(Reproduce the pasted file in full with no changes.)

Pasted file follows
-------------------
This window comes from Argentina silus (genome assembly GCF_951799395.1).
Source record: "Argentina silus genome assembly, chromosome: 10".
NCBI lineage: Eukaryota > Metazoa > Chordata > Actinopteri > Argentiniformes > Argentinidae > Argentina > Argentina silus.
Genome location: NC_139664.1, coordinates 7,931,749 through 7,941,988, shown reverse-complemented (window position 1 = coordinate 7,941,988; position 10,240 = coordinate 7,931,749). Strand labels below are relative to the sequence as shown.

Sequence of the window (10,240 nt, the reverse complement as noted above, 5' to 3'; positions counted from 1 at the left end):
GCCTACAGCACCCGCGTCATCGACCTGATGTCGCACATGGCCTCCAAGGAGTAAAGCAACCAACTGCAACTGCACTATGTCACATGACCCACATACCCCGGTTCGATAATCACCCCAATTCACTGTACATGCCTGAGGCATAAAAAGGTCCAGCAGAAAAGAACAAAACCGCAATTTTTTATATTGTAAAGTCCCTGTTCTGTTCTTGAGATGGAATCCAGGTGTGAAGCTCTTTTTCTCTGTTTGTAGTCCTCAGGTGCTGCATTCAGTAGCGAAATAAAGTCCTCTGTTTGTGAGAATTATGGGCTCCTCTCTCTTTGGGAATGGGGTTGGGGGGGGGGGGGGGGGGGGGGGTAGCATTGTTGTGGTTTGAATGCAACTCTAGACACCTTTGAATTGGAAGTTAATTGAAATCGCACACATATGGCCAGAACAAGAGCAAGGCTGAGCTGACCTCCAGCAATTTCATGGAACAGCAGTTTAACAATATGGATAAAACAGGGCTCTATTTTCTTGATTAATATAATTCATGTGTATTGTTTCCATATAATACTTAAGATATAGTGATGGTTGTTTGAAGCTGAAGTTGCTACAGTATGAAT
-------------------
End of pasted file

This window comes from Argentina silus (genome assembly GCF_951799395.1).
Source record: "Argentina silus genome assembly, chromosome: 10".
NCBI lineage: Eukaryota > Metazoa > Chordata > Actinopteri > Argentiniformes > Argentinidae > Argentina > Argentina silus.
Genome location: NC_139664.1, coordinates 7,931,749 through 7,941,988, shown reverse-complemented (window position 1 = coordinate 7,941,988; position 10,240 = coordinate 7,931,749). Strand labels below are relative to the sequence as shown.

Sequence of the window (10,240 nt, the reverse complement as noted above, 5' to 3'; positions counted from 1 at the left end):
GCCTACAGCACCCGCGTCATCGACCTGATGTCGCACATGGCCTCCAAGGAGTAAAGCAACCAACTGCAACTGCACTATGTCACATGACCCACATACCCCGGTTCGATAATCACCCCAATTCACTGTACATGCCTGAGGCATAAAAAGGTCCAGCAGAAAAGAACAAAACCGCAATTTTTTATATTGTAAAGTCCCTGTTCTGTTCTTGAGATGGAATCCAGGTGTGAAGCTCTTTTTCTCTGTTTGTAGTCCTCAGGTGCTGCATTCAGTAGCGAAATAAAGTCCTCTGTTTGTGAGAATTATGGGCTCCTCTCTCTTTGGGAATGGGGTTGGGGGGGGGGGGGGGGGGGGGGGTAGCATTGTTGTGGTTTGAATGCAACTCTAGACACCTTTGAATTGGAAGTTAATTGAAATCGCACACATATGGCCAGAACAAGAGCAAGGCTGAGCTGACCTCCAGCAATTTCATGGAACAGCAGTTTAACAATATGGATAAAACAGGGCTCTATTTTCTTGATTAATATAATTCATGTGTATTGTTTCCATATAATACTTAAGATATAGTGATGGTTGTTTGAAGCTGAAGTTGCTACAGTATGAAT